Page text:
“Why’s that girl crying? That’s not the way you want to be when you’re about to race!”
To be honest, I understood exactly why the young lady two lanes down from me was crying. She was merely expressing the emotion I’ve been picking up from many of the kids at this event. The air here is so ripe with tears, I can almost feel them collect on my skin like morning dew. Don’t the tears have to spill out somewhere? Today they were spilling through the eyes of a Southern Californian who had the audacity to wear her emotions a little too close to her tech suit.
Like I said, I understood exactly why she was crying. I just didn’t understand why the swim parent beside me, my assigned partner in the duty of timing races, was so incredulous. I said (though I know she didn’t hear me), “I’d probably be crying too if it was me.”
Two hundred meters. That was the task before the crying swimmer. Maybe she was tired, and she knew two hundred meters was too much for her to handle. I watched first a coach, then an official go to her, ask her if she was all right, if she wanted to scratch the race, and twice I watched her shake her head no. Of course she wasn’t going to scratch the race. She worked so hard to get here. Her parents are probably here, came all the way up from sunny Southern Cal to watch their dear daughter compete against the best. How could she scratch her race when so many of her teammates back home would do anything just to be here? Oh, such a ponderous weight to carry!
We did this to her. This is what I kept thinking as I heard her sobs spill uncontrollably from quivering lips, sobs that continued as she shakily mounted the starting block, sobs that cracked the pre-start silence like a metal blade against the shell of an egg. She dove in. No false start. But she did lose her goggles upon impact. Two hundred meters at a dead sprint is hard enough; it’s even more difficult when your eyeballs are exposed to chlorine for two plus minutes. Then again, the pool water was probably indiscernible from her tears. I wonder now if she didn’t raise the level of the pool with those tears that continued as she swam down and back, down and back.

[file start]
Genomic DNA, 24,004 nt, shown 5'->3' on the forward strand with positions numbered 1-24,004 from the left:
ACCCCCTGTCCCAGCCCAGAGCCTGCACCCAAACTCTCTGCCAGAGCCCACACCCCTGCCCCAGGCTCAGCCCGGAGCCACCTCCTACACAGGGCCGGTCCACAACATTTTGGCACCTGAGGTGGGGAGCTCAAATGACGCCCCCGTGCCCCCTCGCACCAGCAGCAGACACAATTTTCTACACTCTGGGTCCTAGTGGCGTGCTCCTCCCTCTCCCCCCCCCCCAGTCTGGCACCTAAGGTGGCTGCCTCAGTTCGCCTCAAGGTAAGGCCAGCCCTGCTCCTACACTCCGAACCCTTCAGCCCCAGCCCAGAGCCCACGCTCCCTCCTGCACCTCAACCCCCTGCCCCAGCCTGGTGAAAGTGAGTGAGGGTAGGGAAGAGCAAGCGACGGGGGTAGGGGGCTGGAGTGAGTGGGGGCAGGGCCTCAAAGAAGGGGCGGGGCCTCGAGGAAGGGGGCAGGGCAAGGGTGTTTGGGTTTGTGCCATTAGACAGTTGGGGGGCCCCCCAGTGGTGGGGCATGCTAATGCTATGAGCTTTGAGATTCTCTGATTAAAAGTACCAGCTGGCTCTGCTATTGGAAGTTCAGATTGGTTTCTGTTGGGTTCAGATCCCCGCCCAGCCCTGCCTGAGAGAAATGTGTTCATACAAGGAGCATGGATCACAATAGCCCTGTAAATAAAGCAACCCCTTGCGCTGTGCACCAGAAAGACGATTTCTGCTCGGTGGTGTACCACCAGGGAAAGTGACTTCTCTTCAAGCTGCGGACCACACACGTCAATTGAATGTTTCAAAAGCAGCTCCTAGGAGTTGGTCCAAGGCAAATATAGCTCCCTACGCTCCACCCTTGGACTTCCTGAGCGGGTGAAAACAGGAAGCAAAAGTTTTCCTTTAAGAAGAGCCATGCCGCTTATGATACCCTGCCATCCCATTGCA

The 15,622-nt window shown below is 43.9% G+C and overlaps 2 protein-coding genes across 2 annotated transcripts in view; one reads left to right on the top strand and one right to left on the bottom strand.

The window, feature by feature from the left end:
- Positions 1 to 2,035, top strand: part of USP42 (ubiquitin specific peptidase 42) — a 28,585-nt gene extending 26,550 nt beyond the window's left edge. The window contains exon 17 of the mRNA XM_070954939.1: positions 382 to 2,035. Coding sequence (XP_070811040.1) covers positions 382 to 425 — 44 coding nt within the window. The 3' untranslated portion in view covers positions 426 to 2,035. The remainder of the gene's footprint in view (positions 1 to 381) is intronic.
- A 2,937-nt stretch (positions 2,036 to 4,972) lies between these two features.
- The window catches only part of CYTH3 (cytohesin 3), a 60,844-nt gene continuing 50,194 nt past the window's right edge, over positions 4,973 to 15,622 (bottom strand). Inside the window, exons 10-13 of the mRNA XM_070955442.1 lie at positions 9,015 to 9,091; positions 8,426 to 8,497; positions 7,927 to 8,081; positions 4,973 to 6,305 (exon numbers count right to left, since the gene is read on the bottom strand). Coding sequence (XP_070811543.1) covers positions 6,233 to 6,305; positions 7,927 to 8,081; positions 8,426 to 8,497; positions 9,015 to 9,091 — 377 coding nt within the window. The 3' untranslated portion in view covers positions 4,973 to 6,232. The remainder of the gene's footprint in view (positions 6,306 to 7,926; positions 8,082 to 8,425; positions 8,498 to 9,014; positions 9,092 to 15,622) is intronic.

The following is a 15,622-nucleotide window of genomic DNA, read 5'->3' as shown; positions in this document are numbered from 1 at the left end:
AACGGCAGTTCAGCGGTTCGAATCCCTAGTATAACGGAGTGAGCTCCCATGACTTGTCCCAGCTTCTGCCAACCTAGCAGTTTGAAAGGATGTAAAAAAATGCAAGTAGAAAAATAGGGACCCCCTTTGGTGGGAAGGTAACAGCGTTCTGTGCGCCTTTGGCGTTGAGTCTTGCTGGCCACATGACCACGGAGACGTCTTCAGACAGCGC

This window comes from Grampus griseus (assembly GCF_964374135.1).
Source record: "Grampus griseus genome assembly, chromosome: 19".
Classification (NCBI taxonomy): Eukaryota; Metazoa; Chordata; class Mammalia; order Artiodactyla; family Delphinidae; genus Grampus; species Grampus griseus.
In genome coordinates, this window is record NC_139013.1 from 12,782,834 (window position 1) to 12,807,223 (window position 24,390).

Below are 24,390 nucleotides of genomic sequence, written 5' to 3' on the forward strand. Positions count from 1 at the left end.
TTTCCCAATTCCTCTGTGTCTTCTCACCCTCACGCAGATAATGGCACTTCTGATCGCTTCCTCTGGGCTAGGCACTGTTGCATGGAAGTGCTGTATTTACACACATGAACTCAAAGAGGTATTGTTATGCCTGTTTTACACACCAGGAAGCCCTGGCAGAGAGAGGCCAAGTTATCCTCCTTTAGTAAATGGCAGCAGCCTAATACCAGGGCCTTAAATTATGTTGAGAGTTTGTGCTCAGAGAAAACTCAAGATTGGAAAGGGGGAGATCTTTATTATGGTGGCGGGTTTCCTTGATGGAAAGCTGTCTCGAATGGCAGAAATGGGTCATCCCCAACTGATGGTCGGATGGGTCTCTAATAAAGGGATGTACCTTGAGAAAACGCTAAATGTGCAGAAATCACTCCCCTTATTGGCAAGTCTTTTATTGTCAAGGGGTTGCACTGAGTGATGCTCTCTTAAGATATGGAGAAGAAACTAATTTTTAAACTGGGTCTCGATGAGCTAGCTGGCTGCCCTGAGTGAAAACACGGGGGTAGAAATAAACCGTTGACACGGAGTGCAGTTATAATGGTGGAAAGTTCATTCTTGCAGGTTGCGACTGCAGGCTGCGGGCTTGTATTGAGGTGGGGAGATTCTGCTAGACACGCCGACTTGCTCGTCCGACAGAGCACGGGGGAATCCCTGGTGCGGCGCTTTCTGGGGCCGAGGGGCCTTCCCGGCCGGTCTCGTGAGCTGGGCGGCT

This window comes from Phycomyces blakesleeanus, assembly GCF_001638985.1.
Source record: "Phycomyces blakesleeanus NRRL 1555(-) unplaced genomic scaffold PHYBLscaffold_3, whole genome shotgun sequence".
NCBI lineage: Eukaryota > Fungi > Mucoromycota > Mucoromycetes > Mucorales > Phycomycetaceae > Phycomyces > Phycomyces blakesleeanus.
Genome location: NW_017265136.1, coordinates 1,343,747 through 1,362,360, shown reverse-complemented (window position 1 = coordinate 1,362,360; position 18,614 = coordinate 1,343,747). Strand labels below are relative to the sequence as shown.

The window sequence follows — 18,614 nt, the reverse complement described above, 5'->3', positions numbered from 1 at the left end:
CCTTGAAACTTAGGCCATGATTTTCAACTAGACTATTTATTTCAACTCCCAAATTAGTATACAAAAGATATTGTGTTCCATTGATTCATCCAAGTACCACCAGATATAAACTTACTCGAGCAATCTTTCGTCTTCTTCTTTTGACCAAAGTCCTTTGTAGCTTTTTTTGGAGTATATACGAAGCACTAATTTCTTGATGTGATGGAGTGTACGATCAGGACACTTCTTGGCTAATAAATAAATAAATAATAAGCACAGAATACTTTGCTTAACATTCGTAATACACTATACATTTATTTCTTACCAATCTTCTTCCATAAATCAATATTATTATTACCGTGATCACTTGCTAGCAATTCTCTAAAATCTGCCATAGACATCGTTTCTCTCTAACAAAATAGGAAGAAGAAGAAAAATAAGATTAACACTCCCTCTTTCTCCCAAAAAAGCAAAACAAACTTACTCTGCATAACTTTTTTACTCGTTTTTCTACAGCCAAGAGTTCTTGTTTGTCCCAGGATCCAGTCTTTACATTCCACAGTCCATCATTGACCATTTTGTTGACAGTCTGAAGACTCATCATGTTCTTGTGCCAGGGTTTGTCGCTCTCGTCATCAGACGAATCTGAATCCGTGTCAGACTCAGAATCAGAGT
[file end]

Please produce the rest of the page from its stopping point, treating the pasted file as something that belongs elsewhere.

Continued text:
She was still crying as she heaved herself from the water, and no teammates greeted her at the finish, no friends there to console her. Not even the tired exhortation of Good Job! She cried her way back to her tent, where I suppose she sat alone and cried some more; after all, she still has two more days of this to look forward to.
We did this to her. All of us.
The bashing of millennials and post-millennials is only slightly less fashionable than bashing Trump these days. It feels good to bash, because when you’re bashing someone else, it’s impossible to see all the things wrong with you.
Millennials are lazy; they don’t want to work! BASH!
Millennials are entitled; they want everything handed to them! BASH!
Millennials are indecisive! BASH!
Millennials don’t know how to have normal conversations! BASH!
Millennials can’t handle pressure! BASH!
There’s a game I play every single day. I assume many of you play the exact same one. The game goes like this: I get up early in the morning, intend to take a little time for myself––reflect, savor some coffee, maybe write an inspired word or two––before the game begins to possess my body and rushes me away like a piece of driftwood in the current of a raging river. The game takes and takes me along until my eyes grow too weak to continue playing, and I’m forced to nap a few hours so I can awake and continue playing the game. The game pays me. It pays me with numbers that go into an imaginary wallet that a bank holds for me, and with these numbers I can afford to pay for the car I drive and the house a live in and the television I watch, and the tablet I’m composing this story on. These things––all these things the numbers pay for––are props within the same game I play in order to make the numbers to pay for the things that are part of the game to make the numbers…It’s a lot of pressure, competing in this never-ending game; sometimes the pressure makes me want to cry.
Here’s what I believe: Millennials and those behind them, some of them at least, have started to figure out that this game of ours is really stupid, and they don’t want to play it. Some folks my age have realized this too, but we’re either too addicted to the game to stop, or we’re too stupid and unimaginative to think of something better. I hope more and more young people decide not to play my game.
I hope the crying swimmer keeps crying. I hope her tears inspire her to think of a better way than what we’ve shown her.